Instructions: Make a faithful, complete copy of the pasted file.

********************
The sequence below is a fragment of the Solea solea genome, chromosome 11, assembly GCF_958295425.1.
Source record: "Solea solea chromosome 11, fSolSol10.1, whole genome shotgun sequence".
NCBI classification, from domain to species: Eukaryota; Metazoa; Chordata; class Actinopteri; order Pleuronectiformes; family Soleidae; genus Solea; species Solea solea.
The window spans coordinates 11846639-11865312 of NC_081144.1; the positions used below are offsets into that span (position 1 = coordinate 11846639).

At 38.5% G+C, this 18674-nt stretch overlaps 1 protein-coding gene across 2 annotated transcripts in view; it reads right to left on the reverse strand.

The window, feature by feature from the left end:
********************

The sequence below is a fragment of the Solea solea genome, chromosome 11, assembly GCF_958295425.1.
Source record: "Solea solea chromosome 11, fSolSol10.1, whole genome shotgun sequence".
NCBI classification, from domain to species: Eukaryota; Metazoa; Chordata; class Actinopteri; order Pleuronectiformes; family Soleidae; genus Solea; species Solea solea.
The window spans coordinates 11846639-11865312 of NC_081144.1; the positions used below are offsets into that span (position 1 = coordinate 11846639).

At 38.5% G+C, this 18674-nt stretch overlaps 1 protein-coding gene across 2 annotated transcripts in view; it reads right to left on the reverse strand.

The window, feature by feature from the left end: